Biotech Updates

Drought Tolerant Maize Boosts Farmers' Harvests in Tanzania

May 18, 2012

In Tanzania, farmers who used to grow millet, sorghum and other legumes are now part of an international research project called Water Efficient Maize for Africa (WEMA). The farmers are using five maize varieties that are being tested in WEMA's efforts to increase food production and help farmers face the challenges of climate change.

Barnabas Kiula, WEMA's lead researcher in Tanzania, said that Situka, one of the maize varieties being introduced, can be grown in dry conditions and still be ready for harvest in only 75 days, when most varieties need at least 90 days to mature. According to him, the pressing need for food security in the region led to the decision to experiment which introduced maize to areas which have not traditionally grown the crop. "People are dying of hunger in this area. They live by food handouts every single year. We hope that drought tolerant maize could reverse this situation," he said.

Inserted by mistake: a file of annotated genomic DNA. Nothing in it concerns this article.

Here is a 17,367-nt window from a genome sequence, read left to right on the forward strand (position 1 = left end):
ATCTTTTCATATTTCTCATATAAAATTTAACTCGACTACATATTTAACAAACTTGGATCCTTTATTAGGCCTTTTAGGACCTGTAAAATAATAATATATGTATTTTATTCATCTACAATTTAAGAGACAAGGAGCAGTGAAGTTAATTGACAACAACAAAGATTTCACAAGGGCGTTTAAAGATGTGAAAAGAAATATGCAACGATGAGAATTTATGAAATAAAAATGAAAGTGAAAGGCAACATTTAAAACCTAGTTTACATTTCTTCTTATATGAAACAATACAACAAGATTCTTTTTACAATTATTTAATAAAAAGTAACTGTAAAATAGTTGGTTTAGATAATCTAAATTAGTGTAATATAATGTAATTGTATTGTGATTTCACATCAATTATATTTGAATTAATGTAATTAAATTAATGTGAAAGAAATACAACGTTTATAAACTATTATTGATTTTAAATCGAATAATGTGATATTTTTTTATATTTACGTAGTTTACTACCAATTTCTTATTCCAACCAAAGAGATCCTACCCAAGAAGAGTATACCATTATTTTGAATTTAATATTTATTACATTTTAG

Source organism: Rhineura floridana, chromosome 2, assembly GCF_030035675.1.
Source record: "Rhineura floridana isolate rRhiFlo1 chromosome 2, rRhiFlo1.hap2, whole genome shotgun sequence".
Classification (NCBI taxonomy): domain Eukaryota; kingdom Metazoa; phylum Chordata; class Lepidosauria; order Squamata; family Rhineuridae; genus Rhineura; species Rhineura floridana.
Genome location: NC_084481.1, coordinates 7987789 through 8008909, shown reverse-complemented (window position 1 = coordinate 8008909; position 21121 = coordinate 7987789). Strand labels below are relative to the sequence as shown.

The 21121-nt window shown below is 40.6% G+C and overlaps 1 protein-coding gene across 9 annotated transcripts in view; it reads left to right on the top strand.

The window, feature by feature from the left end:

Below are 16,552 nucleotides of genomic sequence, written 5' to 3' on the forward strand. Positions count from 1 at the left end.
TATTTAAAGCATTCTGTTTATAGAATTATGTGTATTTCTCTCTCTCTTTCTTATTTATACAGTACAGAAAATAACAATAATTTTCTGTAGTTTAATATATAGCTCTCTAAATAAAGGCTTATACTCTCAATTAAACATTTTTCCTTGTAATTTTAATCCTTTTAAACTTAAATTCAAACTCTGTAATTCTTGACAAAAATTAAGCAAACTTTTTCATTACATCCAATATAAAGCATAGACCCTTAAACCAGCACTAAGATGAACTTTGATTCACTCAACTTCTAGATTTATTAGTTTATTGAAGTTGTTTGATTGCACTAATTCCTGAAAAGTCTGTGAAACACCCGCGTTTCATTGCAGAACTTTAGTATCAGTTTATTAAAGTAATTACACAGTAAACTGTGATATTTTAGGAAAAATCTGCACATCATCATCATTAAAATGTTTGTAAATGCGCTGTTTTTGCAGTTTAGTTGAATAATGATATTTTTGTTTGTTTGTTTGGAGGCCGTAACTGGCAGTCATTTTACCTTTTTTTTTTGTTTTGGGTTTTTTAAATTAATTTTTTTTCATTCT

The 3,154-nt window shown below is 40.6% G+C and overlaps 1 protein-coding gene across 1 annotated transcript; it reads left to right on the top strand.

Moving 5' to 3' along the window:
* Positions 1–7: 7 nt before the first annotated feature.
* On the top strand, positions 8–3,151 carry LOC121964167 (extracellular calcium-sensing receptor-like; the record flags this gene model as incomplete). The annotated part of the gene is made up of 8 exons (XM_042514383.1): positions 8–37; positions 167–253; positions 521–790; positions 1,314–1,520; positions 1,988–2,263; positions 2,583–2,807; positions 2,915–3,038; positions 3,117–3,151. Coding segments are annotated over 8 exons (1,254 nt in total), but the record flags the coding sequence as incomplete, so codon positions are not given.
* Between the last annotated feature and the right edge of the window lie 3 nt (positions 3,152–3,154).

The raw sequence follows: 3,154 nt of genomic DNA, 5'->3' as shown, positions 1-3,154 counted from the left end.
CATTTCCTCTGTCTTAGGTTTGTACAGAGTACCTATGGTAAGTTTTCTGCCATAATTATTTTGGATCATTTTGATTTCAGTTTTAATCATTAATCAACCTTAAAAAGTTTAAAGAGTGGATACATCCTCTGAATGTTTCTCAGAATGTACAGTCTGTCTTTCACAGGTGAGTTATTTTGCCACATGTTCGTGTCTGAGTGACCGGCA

Hassan Mshinda, director-general of the Tanzania Commission for Science and Technology, which is coordinating WEMA activities in the country, said that affordable, drought resistant varieties of staple crops will be important for dealing not only with climate change but also with general poor growing conditions and low yields in some African countries.

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